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November 11, 2012
Stanford's touch-sensitive plastic skin heals itself
A team of Stanford chemists and engineers has created the first synthetic material that is both sensitive to touch and capable of healing itself quickly and repeatedly at room temperature. The advance could lead to smarter prosthetics or resilient personal electronics that repair themselves.
By Kelly Servick
Stanford chemical engineering Professor Zhenan Bao (Photo: Linda A. Cicero / Stanford News Service)
Nobody knows the remarkable properties of human skin like the researchers struggling to emulate it. Not only is our skin sensitive – sending the brain precise information about pressure and temperature – but it also heals efficiently to preserve a protective barrier against the world. Combining these two features in a single synthetic material presented an exciting challenge for Stanford chemical engineering Professor Zhenan Bao and her team.
Now, they have succeeded in making the first material that can both sense subtle pressure and heal itself when torn or cut. Their findings will be published Nov. 11 in the journal Nature Nanotechnology.
In the last decade, there have been major advances in synthetic skin, said Bao, the study's principal investigator, but even the most effective self-healing materials had major drawbacks. Some had to be exposed to high temperatures, making them impractical for day-to-day use. Others could heal at room temperature, but repairing a cut changed their mechanical or chemical structure, so they could heal themselves only once. Most important, no self-healing material was a good bulk conductor of electricity, a crucial property.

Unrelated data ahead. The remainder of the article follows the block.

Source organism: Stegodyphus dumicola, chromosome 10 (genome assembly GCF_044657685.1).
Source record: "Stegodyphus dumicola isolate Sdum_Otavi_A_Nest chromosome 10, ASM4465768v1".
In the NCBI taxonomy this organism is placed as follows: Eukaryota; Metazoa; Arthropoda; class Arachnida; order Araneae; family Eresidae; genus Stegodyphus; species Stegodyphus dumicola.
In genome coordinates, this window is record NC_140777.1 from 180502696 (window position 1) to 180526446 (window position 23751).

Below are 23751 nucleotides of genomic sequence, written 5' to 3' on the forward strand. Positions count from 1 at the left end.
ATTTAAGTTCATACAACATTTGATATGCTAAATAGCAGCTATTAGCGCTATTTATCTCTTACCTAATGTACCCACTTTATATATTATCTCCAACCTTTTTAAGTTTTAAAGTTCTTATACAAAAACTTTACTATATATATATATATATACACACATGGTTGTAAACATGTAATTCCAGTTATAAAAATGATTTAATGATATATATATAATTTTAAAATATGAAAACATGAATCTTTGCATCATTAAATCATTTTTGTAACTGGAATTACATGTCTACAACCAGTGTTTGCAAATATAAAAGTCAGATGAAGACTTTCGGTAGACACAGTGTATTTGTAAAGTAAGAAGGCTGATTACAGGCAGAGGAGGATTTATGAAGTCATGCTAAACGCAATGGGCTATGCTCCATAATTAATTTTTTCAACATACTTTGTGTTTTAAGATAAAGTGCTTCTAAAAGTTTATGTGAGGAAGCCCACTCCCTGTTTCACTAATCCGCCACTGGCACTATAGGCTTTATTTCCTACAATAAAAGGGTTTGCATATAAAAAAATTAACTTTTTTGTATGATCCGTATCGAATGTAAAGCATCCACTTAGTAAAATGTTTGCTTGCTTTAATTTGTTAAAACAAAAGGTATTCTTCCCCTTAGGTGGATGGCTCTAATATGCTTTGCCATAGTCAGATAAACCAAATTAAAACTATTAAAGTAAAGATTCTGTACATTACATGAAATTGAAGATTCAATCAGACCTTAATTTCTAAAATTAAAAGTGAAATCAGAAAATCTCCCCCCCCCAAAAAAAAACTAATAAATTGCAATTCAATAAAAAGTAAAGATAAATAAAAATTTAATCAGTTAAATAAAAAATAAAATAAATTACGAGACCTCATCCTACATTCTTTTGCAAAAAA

"To interface this kind of material with the digital world, ideally you want it to be conductive," said Benjamin Chee-Keong Tee, a researcher on the project.
A new recipe
The researchers succeeded by combining two ingredients to get what Bao calls "the best of both worlds" – the self-healing ability of a plastic polymer and the conductivity of a metal.
They started with a plastic consisting of long chains of molecules joined by hydrogen bonds – the relatively weak attractions between the positively charged region of one atom and the negatively charged region of the next.
"These dynamic bonds allow the material to self-heal," said Chao Wang, another member of the research team. The molecules easily break apart, but then when they reconnect, the bonds reorganize themselves and restore the structure of the material after it gets damaged, he said. The result is a bendable material, which even at room temperature feels a bit like saltwater taffy left in the fridge.
To this resilient polymer, the researchers added tiny particles of nickel, which increased its mechanical strength. The nanoscale surfaces of the nickel particles are rough, which proved important in making the material conductive. Tee compared these surface features to "mini-machetes," with each jutting edge concentrating an electrical field and making it easier for current to flow from one particle to the next.
The result was a polymer with uncommon characteristics. "Most plastics are good insulators, but this is an excellent conductor," Bao said.